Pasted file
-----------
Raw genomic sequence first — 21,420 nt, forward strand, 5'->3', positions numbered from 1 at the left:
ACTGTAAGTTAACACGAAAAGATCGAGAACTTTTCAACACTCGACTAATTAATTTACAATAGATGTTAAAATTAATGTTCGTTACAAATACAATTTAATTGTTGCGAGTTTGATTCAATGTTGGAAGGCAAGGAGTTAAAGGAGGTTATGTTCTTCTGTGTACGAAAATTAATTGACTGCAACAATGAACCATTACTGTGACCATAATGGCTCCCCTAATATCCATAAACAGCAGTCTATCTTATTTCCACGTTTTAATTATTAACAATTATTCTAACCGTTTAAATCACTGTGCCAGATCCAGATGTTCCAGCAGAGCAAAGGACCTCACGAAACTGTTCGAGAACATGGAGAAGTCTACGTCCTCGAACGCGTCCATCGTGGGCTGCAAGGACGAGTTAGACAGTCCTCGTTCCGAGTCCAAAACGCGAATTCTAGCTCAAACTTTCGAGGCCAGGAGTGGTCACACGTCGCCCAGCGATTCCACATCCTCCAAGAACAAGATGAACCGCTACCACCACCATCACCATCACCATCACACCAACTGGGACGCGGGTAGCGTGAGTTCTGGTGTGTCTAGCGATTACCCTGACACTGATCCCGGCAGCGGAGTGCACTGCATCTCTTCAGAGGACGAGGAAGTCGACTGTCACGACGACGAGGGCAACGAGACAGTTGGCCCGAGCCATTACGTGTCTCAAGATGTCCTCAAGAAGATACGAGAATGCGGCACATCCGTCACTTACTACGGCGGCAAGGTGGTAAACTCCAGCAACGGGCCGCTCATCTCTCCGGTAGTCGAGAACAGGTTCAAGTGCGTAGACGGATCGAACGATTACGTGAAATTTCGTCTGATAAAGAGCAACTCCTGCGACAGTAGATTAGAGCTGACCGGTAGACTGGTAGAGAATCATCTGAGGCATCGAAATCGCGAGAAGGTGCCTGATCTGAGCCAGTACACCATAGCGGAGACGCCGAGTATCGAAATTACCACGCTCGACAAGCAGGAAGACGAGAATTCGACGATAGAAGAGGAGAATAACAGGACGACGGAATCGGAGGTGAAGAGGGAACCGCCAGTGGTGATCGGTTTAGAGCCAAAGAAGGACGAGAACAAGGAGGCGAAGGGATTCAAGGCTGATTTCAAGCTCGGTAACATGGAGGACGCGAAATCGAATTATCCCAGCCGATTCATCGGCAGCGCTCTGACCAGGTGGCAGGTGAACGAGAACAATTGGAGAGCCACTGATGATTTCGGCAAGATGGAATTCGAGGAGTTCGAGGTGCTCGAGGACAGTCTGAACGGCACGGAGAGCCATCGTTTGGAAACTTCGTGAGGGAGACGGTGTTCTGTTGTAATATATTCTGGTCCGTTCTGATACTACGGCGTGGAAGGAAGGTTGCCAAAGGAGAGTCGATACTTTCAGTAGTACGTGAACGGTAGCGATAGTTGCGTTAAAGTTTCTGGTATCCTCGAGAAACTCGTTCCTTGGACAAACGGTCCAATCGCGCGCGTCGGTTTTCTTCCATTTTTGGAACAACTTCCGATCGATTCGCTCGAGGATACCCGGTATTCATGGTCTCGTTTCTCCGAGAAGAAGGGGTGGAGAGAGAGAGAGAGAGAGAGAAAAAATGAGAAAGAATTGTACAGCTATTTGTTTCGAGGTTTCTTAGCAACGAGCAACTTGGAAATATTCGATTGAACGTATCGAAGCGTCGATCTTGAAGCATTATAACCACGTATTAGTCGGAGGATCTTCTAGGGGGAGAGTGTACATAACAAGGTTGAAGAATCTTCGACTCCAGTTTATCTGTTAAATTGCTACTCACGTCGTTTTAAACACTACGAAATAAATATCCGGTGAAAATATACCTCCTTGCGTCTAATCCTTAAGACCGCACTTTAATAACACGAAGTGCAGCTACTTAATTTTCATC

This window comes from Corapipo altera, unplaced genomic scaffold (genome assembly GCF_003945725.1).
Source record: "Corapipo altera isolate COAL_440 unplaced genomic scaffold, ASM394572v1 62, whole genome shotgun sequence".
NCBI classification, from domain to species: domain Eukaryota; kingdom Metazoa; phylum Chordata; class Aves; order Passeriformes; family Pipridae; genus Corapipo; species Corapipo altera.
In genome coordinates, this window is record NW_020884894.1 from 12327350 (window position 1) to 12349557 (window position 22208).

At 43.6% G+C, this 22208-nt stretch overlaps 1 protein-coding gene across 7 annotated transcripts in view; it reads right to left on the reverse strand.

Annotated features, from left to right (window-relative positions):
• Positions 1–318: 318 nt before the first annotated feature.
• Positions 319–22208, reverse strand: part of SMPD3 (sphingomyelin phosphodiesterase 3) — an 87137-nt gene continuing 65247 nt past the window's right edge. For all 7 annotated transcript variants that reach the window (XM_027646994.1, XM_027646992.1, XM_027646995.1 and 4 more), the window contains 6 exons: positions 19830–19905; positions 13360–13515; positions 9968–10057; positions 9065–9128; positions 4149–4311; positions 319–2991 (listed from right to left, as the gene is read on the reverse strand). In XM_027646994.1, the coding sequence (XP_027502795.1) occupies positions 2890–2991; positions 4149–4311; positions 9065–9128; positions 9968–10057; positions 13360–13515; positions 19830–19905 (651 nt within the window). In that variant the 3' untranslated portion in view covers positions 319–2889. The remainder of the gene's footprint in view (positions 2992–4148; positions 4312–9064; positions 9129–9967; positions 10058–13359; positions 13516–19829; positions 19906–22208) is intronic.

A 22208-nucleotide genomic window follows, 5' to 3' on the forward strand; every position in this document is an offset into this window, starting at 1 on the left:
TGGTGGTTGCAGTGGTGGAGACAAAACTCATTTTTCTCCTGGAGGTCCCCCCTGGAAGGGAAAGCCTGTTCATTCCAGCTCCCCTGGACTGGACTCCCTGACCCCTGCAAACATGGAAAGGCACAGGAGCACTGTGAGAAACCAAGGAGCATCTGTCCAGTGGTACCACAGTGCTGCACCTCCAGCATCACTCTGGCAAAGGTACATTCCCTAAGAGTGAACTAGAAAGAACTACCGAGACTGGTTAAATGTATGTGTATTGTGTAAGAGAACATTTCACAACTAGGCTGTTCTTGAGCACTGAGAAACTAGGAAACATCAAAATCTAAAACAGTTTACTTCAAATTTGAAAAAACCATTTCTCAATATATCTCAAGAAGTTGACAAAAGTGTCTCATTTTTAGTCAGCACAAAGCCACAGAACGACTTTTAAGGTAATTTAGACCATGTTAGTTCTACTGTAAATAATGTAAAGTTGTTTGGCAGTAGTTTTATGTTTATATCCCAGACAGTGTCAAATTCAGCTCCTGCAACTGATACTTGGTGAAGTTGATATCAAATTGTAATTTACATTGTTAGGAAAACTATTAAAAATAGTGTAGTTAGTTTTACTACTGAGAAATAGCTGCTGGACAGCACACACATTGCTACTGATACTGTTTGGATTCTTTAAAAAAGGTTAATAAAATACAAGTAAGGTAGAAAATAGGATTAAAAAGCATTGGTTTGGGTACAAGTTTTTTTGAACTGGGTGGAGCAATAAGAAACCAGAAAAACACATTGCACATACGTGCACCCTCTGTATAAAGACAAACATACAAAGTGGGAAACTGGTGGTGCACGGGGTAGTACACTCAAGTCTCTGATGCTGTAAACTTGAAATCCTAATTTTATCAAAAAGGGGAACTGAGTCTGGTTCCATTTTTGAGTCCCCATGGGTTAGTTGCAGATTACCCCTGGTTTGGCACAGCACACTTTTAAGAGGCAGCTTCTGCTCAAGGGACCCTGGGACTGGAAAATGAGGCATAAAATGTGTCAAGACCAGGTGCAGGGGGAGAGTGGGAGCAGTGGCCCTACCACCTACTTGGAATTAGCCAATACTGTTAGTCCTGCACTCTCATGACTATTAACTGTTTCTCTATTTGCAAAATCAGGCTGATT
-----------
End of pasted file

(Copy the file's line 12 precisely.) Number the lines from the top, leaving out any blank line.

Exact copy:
TGGTGGTTGCAGTGGTGGAGACAAAACTCATTTTTCTCCTGGAGGTCCCCCCTGGAAGGGAAAGCCTGTTCATTCCAGCTCCCCTGGACTGGACTCCCTGACCCCTGCAAACATGGAAAGGCACAGGAGCACTGTGAGAAACCAAGGAGCATCTGTCCAGTGGTACCACAGTGCTGCACCTCCAGCATCACTCTGGCAAAGGTACATTCCCTAAGAGTGAACTAGAAAGAACTACCGAGACTGGTTAAATGTATGTGTATTGTGTAAGAGAACATTTCACAACTAGGCTGTTCTTGAGCACTGAGAAACTAGGAAACATCAAAATCTAAAACAGTTTACTTCAAATTTGAAAAAACCATTTCTCAATATATCTCAAGAAGTTGACAAAAGTGTCTCATTTTTAGTCAGCACAAAGCCACAGAACGACTTTTAAGGTAATTTAGACCATGTTAGTTCTACTGTAAATAATGTAAAGTTGTTTGGCAGTAGTTTTATGTTTATATCCCAGACAGTGTCAAATTCAGCTCCTGCAACTGATACTTGGTGAAGTTGATATCAAATTGTAATTTACATTGTTAGGAAAACTATTAAAAATAGTGTAGTTAGTTTTACTACTGAGAAATAGCTGCTGGACAGCACACACATTGCTACTGATACTGTTTGGATTCTTTAAAAAAGGTTAATAAAATACAAGTAAGGTAGAAAATAGGATTAAAAAGCATTGGTTTGGGTACAAGTTTTTTTGAACTGGGTGGAGCAATAAGAAACCAGAAAAACACATTGCACATACGTGCACCCTCTGTATAAAGACAAACATACAAAGTGGGAAACTGGTGGTGCACGGGGTAGTACACTCAAGTCTCTGATGCTGTAAACTTGAAATCCTAATTTTATCAAAAAGGGGAACTGAGTCTGGTTCCATTTTTGAGTCCCCATGGGTTAGTTGCAGATTACCCCTGGTTTGGCACAGCACACTTTTAAGAGGCAGCTTCTGCTCAAGGGACCCTGGGACTGGAAAATGAGGCATAAAATGTGTCAAGACCAGGTGCAGGGGGAGAGTGGGAGCAGTGGCCCTACCACCTACTTGGAATTAGCCAATACTGTTAGTCCTGCACTCTCATGACTATTAACTGTTTCTCTATTTGCAAAATCAGGCTGATT